That Life: nostalgia for a London now lost
This Life reminds us of a time before exorbitant rents and identikit Pret baguettes.
The announcement that This Life, the cult Nineties BBC TV series, has been reissued on iPlayer has caused an outpouring of affection and warmth on fortysomething social media. When the first series aired, late at night on BBC Two in 1996, these viewers were in their teens. Given the target middle-class demographic for the series, they were probably doing their A-levels and dreaming of the life of promise that would come when they left home for university and then embarked on a professional career in Cool Britannia.
The series exemplifies a zeitgeist of promise and progress. It was heralded as innovative for its wobbly camera work, giving a gritty and no-holds-barred glimpse of ‘real life’. But it was the kind of life it depicted, of twentysomething, newly qualified lawyers in a shared London house, that the Guardianistas of Islington seem to be particularly nostalgic for.
The series is said to capture a profound generational shift in social values. It admirably portrays a mixed-race relationship without explicitly commenting on it, or making a storyline around well-worn themes of intercultural tension or familial disapproval. Then there’s the gay Welshman Warren, who struggles with coming out to his family and is the unfortunate victim of archaic laws against cottaging, his arrest threatening his promising career.
Spliffs, tabs of MDMA, bottles of vodka, and lines of coke drift in and out of wobbly shot, with no hint of disapproval or any negative consequences. Remember it was known then that vast numbers of young people were taking ecstasy every weekend, while the daily papers were still holding firm to Nancy Reagan’s ‘Just say No’ war-on-drugs rhetoric in the wake of Leah Betts’ death in 1995.
But this red-top rhetoric of zero tolerance to drugs belonged to the time of the first waves of heroin and crack cocaine use in the Eighties. Many of those who were in their late teens in 1996 would have seen the Zammo-on-smack storyline on Grange Hill a decade earlier. The cast famously put out a ‘Just Say No’ charity single, and met Nancy Reagan in the White House in 1986. (A 1998 tabloid story later claimed one of the cast was high during this meeting, though the cast member denies this.)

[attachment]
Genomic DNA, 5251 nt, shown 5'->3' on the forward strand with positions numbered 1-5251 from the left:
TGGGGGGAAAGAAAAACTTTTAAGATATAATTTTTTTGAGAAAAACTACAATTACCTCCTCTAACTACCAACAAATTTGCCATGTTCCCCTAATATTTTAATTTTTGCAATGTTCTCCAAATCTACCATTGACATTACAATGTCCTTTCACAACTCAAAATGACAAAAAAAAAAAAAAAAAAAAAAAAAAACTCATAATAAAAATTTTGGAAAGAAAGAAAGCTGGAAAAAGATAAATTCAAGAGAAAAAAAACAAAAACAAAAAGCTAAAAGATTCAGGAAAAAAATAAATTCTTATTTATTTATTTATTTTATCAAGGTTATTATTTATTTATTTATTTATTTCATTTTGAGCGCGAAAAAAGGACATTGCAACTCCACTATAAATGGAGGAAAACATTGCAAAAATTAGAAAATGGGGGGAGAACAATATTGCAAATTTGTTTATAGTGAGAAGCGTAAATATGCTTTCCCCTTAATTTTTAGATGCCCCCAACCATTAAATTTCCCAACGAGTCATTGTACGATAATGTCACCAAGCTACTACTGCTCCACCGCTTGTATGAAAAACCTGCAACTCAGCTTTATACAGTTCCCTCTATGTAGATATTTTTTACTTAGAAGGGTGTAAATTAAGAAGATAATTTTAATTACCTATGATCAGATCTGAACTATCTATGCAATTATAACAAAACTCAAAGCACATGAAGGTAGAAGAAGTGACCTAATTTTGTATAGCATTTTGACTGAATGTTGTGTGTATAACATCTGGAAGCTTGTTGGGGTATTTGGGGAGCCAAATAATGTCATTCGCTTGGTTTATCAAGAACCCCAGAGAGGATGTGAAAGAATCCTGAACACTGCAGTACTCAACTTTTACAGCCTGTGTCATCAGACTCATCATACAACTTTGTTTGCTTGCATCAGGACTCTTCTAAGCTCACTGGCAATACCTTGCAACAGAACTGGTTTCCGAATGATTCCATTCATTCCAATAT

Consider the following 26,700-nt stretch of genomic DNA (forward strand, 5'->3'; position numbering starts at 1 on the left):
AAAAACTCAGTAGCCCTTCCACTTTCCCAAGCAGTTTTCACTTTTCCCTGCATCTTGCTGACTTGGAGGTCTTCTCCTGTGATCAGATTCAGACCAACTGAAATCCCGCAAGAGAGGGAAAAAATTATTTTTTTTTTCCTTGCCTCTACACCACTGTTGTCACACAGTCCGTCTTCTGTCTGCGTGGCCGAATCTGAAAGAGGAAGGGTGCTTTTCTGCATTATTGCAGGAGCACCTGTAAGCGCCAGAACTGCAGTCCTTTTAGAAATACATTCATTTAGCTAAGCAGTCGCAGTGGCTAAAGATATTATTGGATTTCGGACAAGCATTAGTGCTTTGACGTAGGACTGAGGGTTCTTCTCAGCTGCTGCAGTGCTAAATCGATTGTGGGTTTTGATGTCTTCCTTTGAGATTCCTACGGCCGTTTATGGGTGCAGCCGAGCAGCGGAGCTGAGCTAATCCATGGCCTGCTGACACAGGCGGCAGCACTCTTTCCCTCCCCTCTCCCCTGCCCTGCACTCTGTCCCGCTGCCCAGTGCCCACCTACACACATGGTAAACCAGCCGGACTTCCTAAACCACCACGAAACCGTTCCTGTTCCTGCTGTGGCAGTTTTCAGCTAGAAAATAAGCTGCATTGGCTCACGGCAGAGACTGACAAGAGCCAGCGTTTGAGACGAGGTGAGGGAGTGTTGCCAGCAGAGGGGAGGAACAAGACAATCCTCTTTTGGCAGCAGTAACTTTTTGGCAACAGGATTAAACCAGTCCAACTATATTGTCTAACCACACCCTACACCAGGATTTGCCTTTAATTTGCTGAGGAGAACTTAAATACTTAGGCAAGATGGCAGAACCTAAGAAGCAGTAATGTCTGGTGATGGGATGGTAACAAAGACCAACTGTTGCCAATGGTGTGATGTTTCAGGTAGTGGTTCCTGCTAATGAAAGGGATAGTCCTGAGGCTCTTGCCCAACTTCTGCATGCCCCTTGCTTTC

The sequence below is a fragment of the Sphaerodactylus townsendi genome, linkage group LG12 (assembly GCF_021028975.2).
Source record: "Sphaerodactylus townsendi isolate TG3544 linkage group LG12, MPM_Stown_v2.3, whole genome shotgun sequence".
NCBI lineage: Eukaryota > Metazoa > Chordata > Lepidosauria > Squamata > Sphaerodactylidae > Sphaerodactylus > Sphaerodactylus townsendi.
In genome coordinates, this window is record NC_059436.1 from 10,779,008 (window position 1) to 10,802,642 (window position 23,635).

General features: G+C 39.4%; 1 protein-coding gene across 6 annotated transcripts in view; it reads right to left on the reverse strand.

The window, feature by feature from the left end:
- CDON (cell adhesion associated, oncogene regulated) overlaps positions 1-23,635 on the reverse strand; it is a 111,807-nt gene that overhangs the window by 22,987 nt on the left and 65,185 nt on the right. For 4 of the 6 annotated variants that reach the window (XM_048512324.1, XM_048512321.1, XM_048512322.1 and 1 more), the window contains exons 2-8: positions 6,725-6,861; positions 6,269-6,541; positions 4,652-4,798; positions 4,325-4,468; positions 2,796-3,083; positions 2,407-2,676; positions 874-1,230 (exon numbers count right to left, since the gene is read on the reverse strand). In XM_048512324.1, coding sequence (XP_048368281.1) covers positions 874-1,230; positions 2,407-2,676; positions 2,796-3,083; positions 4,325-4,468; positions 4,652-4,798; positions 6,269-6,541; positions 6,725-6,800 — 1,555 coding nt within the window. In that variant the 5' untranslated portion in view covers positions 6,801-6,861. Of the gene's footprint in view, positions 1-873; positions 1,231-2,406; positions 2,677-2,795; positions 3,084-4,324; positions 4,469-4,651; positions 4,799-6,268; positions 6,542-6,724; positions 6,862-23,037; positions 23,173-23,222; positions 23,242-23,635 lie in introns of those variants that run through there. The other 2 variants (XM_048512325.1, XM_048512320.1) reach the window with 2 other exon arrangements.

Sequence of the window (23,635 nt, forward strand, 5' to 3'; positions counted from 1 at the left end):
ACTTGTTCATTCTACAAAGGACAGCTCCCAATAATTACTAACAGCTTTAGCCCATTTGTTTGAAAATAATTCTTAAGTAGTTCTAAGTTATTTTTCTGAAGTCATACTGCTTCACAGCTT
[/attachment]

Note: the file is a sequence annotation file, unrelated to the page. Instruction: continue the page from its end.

This Life seems custom built for fortysomething nostalgia. Hard-drinking ladette Anna leaves men feeling used and broken-hearted, their sorrows accompanied by the bittersweet melodies of Portishead and Leftfield. Scenes in classically English London pubs, with snooker tables and pinball machines, show people smoking indoors. Drinks were cheap enough to get a big round in and not think twice about it.
A note of sadness underlies the affection for This Life among today’s urban bourgeoisie. One wonders if they’re not yearning for a time before Brexit and Trump. A time when smoking a fag while drinking a pint was the preserve of Liam Gallagher or Jarvis Cocker, not Nigel Farage. A time when things could only get better, if people had enough sex and drugs and listened to enough Britpop and Bristol trip-hop.
But the orgy of appreciation for This Life demonstrates not only the generational shift between the Generation Xers of 1996 and their Baby Boomer parents, but also that between the bewildered post-Brexit Gen Xers and the Gen Zs of the 2020s.
For all This Life’ social liberalism, the casual sex or cottaging storylines would be unsustainable in this era of Tinder and Grindr. Even the grittiest and wobbliest camera angle can’t quite capture the dopamine boost of a swipe right.
The total absence of the smartphone in This Life is striking. This was a time when people could stare thoughtfully out of a window, daydream while queuing in shops and even sit on public transport without having their faces glued to a screen. Drink- and drug-use among the young has been in decline since 1998. Mental-health problems among the young are more often linked to addiction to digital technology.
Twenty-four years on, London is a very different place. While the chambers near Fleet Street and Chancery Lane are sealed in Grade 1-listed aspic to this day, the characters’ walks to and from the Tube station show an unpretentious city which has now disappeared. The ‘real life’ production values are not only visual but phonic. There is hustle and bustle and traffic noise here, yes, but it isn’t a city drowning in so many people and so much development that on-street conversations are impossible among the roar of pneumatic drills.
This Life’s scenes of lunch breaks in cafés now look like museum pieces. The small, family-owned independent cafés still visible in Nineties Holborn have now vanished. The characters’ conversations, over a plate with a tuna-mayonnaise sandwich or a jacket potato, wouldn’t be quite the same over the crinkling sounds of identikit Pret baguettes being unleashed from their plastic wrapping.
For young people today, it is not sadness that will accompany watching This Life, but frustration. For this was a time when a group of young, average lawyers could afford to rent an unassuming south London townhouse. This was a time when it could be assumed things really could only get better, insofar as each new generation would be more prosperous than its forerunners. All you needed to do, it seemed, was leave the boring provincial or suburban settings of home and consume cigarettes and alcohol, to be a free spirit without any concern for pesky things like social cohesion.
A great deal has changed since 1996 – that life feels a world away from this life we’re living today.
Jacob Phillips is an academic living in London. Follow him on Twitter: @Counteredlogos
Picture by: BBC
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